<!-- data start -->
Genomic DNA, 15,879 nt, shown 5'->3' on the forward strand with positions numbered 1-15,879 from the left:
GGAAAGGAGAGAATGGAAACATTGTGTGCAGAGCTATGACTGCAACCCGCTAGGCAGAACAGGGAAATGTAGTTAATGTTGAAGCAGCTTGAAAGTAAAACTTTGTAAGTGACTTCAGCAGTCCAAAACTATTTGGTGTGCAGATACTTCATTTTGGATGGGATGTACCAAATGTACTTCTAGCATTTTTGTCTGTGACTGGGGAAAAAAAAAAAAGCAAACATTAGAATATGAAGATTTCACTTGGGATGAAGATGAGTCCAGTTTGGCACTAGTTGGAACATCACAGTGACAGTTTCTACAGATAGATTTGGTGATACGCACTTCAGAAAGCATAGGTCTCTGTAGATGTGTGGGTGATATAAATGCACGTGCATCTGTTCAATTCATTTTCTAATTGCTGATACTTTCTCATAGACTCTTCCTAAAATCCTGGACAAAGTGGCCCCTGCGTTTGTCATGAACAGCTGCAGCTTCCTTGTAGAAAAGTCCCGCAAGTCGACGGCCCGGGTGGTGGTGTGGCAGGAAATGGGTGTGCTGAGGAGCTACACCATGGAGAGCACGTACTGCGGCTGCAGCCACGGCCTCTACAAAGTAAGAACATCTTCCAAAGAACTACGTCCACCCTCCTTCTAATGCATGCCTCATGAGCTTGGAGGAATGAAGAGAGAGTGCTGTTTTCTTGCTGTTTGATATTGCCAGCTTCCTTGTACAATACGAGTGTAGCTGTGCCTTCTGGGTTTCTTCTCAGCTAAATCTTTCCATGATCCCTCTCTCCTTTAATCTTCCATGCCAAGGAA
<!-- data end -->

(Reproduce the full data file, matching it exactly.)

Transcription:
Genomic DNA, 15,879 nt, shown 5'->3' on the forward strand with positions numbered 1-15,879 from the left:
GGAAAGGAGAGAATGGAAACATTGTGTGCAGAGCTATGACTGCAACCCGCTAGGCAGAACAGGGAAATGTAGTTAATGTTGAAGCAGCTTGAAAGTAAAACTTTGTAAGTGACTTCAGCAGTCCAAAACTATTTGGTGTGCAGATACTTCATTTTGGATGGGATGTACCAAATGTACTTCTAGCATTTTTGTCTGTGACTGGGGAAAAAAAAAAAAGCAAACATTAGAATATGAAGATTTCACTTGGGATGAAGATGAGTCCAGTTTGGCACTAGTTGGAACATCACAGTGACAGTTTCTACAGATAGATTTGGTGATACGCACTTCAGAAAGCATAGGTCTCTGTAGATGTGTGGGTGATATAAATGCACGTGCATCTGTTCAATTCATTTTCTAATTGCTGATACTTTCTCATAGACTCTTCCTAAAATCCTGGACAAAGTGGCCCCTGCGTTTGTCATGAACAGCTGCAGCTTCCTTGTAGAAAAGTCCCGCAAGTCGACGGCCCGGGTGGTGGTGTGGCAGGAAATGGGTGTGCTGAGGAGCTACACCATGGAGAGCACGTACTGCGGCTGCAGCCACGGCCTCTACAAAGTAAGAACATCTTCCAAAGAACTACGTCCACCCTCCTTCTAATGCATGCCTCATGAGCTTGGAGGAATGAAGAGAGAGTGCTGTTTTCTTGCTGTTTGATATTGCCAGCTTCCTTGTACAATACGAGTGTAGCTGTGCCTTCTGGGTTTCTTCTCAGCTAAATCTTTCCATGATCCCTCTCTCCTTTAATCTTCCATGCCAAGGAA